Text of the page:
Ever since the enactment of the Indian Constitution in 1950, public awareness of problems with death penalty and prevailing legal standards have evolved significantly. India is said to be one of the most liberal and open countries in the world and our constitution is a testimony to this very fact.
In dozens of countries, democratic governments in the course of conducting a major review of their national constitutions have decided to curtail, if not abolish, the death penalty. In national systems and as a matter of international law, it is increasingly recognised that the death penalty has no place in a democratic and civilised society. India is sovereign, secular, and ...view middle of the document...
During the drafting of the Indian Constitution between 1947 and 1949, several members of the Constituent Assembly expressed the ideal of abolishing the death penalty, but no such provision was incorporated in the Constitution. Of these efforts, those by Prithviraj Kapoor, a member of the Rajya Sabha, in 1958 and by Raghunath Singh in the Lok Sabha in 1962 are noteworthy.Even in the contemporary times, there has been strict oppositions against death penalty. Unfortunately, such voices are heard only when the sentence is about to be executed.
In 1974, there came into force a new CPC (Criminal Procedure Code). One of the major features of the new code was the overturning of the old ruling regarding the death penalty. According to the new code, for all offences involving murder, life imprisonment was to be the norm. The death penalty was to be awarded only in exceptional circumstances. Between 1975 and 1991, about 40 people were executed. On April 27, 1995 Auto Shankar was hanged in Salem, India. Since 1995 only one execution, that of Dhananjoy Chatterjee in August 2004, has taken place.
The Article 20 of the constitution, which deals with the Fundamental Rights of life and liberty, states “No person shall be deprived of his life or liberty except according to procedure established by law.” Thus, it can be seen that the death penalty is verily upheld by the Indian Constitution. However, the same article, rather the same sentence, upholding two views at opposite ends doesn’t stand too well with the spirit of the constitution. That is, even though it is logically consistent, it is against the spirit of the Constitution.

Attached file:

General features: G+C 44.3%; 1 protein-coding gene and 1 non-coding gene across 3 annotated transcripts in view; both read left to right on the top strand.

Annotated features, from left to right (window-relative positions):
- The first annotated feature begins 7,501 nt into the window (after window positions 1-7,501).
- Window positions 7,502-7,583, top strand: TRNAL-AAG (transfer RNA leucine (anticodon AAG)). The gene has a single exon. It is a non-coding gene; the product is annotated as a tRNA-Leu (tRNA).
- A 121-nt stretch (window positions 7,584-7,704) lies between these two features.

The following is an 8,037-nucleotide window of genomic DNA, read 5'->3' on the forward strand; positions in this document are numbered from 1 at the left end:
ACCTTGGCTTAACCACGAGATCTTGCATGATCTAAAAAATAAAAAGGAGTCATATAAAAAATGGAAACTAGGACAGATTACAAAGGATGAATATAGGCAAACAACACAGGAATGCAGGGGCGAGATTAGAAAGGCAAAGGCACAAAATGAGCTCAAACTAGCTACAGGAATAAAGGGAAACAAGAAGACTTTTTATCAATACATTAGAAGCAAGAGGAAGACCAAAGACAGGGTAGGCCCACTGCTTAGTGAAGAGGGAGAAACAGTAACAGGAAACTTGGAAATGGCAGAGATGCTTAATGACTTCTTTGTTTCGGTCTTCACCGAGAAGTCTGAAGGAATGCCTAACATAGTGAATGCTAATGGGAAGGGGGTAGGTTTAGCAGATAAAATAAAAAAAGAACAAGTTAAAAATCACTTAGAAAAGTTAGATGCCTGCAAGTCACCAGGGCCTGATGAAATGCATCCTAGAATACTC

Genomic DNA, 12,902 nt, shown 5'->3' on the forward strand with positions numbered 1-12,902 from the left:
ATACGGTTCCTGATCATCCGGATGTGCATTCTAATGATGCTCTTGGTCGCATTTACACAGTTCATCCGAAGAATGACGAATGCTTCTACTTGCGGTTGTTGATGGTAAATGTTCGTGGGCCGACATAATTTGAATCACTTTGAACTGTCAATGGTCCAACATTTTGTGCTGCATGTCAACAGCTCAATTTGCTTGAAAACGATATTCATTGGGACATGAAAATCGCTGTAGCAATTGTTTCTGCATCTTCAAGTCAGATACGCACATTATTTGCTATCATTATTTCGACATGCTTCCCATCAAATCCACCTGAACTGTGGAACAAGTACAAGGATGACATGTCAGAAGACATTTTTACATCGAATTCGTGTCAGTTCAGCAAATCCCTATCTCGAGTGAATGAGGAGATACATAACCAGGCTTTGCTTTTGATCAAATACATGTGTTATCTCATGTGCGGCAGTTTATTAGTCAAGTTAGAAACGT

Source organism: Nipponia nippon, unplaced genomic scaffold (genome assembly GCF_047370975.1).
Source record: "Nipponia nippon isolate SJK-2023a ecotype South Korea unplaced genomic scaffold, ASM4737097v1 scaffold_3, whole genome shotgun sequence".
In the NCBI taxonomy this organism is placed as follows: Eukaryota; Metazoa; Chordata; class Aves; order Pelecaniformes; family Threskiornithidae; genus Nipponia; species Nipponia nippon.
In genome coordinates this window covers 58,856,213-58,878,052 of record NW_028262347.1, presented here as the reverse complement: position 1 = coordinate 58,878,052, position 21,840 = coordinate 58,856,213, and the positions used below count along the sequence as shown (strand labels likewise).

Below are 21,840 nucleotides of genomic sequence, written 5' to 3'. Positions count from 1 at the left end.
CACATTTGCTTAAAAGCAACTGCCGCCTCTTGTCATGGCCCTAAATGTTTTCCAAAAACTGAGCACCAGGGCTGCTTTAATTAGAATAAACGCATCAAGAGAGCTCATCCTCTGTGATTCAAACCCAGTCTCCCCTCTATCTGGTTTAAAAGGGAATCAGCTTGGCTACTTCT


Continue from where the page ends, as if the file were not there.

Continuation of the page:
Another important provision regarding the capital punishment is the Presidential power of pardon. This appears in Article 72 and states that “The President shall have the power to grant pardons, reprieves, respites or remissions of punishment or to suspend, remit or commute the sentence of any person convicted of any offence….. (c) in all cases where the sentence is a sentence of death.” The objective of this article is to ensure that there be an authority beyond the Supreme Court to help the innocent if in case the Supreme Court, being a human institution has committed an error.
Provisions in the IPC
The Indian Penal Code (IPC) provides for capital punishment for the following offences, or for criminal conspiracy to commit any of the following offences (Section 120-B):
1. Murder (s.302) and murder committed by a life convict (s. 303).(Though the latter was struck down by the Supreme Court, it still remains in the IPC)
2. Abetment of a suicide by a minor, insane person or intoxicated person (s.305)
3. Threatening or inducing any person to give false evidence resulting in the conviction and death of an innocent person (s.195A)
4. Perjury resulting in the conviction and death of an innocent person (s.194)
5. Treason, for waging war against the Government of India (s.121)
6. Abetment of mutiny...